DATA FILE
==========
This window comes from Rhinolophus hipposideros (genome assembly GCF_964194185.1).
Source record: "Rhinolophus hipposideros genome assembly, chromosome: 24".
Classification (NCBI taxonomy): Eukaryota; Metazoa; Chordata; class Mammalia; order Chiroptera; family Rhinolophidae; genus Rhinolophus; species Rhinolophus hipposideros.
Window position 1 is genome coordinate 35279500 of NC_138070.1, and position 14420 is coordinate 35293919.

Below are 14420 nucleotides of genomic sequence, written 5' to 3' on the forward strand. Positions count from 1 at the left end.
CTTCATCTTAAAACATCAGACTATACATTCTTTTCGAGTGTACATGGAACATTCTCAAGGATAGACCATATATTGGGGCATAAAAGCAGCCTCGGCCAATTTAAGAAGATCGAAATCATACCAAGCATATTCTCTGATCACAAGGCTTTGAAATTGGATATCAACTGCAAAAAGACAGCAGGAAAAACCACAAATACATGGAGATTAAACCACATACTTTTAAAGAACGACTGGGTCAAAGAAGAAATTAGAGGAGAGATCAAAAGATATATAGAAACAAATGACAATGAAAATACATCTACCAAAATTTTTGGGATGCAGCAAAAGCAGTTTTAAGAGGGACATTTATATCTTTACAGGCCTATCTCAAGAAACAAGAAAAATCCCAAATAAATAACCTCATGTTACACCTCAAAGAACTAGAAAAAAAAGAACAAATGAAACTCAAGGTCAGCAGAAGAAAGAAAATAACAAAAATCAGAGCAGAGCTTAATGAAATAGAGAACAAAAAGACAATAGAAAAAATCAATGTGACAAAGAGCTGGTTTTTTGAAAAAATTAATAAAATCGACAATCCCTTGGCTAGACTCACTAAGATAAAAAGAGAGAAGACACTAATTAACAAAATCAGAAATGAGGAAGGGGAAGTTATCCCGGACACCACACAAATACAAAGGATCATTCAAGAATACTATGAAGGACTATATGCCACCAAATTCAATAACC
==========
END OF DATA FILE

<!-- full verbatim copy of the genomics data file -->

This window comes from Rhinolophus hipposideros (genome assembly GCF_964194185.1).
Source record: "Rhinolophus hipposideros genome assembly, chromosome: 24".
Classification (NCBI taxonomy): Eukaryota; Metazoa; Chordata; class Mammalia; order Chiroptera; family Rhinolophidae; genus Rhinolophus; species Rhinolophus hipposideros.
Window position 1 is genome coordinate 35279500 of NC_138070.1, and position 14420 is coordinate 35293919.

Below are 14420 nucleotides of genomic sequence, written 5' to 3' on the forward strand. Positions count from 1 at the left end.
CTTCATCTTAAAACATCAGACTATACATTCTTTTCGAGTGTACATGGAACATTCTCAAGGATAGACCATATATTGGGGCATAAAAGCAGCCTCGGCCAATTTAAGAAGATCGAAATCATACCAAGCATATTCTCTGATCACAAGGCTTTGAAATTGGATATCAACTGCAAAAAGACAGCAGGAAAAACCACAAATACATGGAGATTAAACCACATACTTTTAAAGAACGACTGGGTCAAAGAAGAAATTAGAGGAGAGATCAAAAGATATATAGAAACAAATGACAATGAAAATACATCTACCAAAATTTTTGGGATGCAGCAAAAGCAGTTTTAAGAGGGACATTTATATCTTTACAGGCCTATCTCAAGAAACAAGAAAAATCCCAAATAAATAACCTCATGTTACACCTCAAAGAACTAGAAAAAAAAGAACAAATGAAACTCAAGGTCAGCAGAAGAAAGAAAATAACAAAAATCAGAGCAGAGCTTAATGAAATAGAGAACAAAAAGACAATAGAAAAAATCAATGTGACAAAGAGCTGGTTTTTTGAAAAAATTAATAAAATCGACAATCCCTTGGCTAGACTCACTAAGATAAAAAGAGAGAAGACACTAATTAACAAAATCAGAAATGAGGAAGGGGAAGTTATCCCGGACACCACACAAATACAAAGGATCATTCAAGAATACTATGAAGGACTATATGCCACCAAATTCAATAACC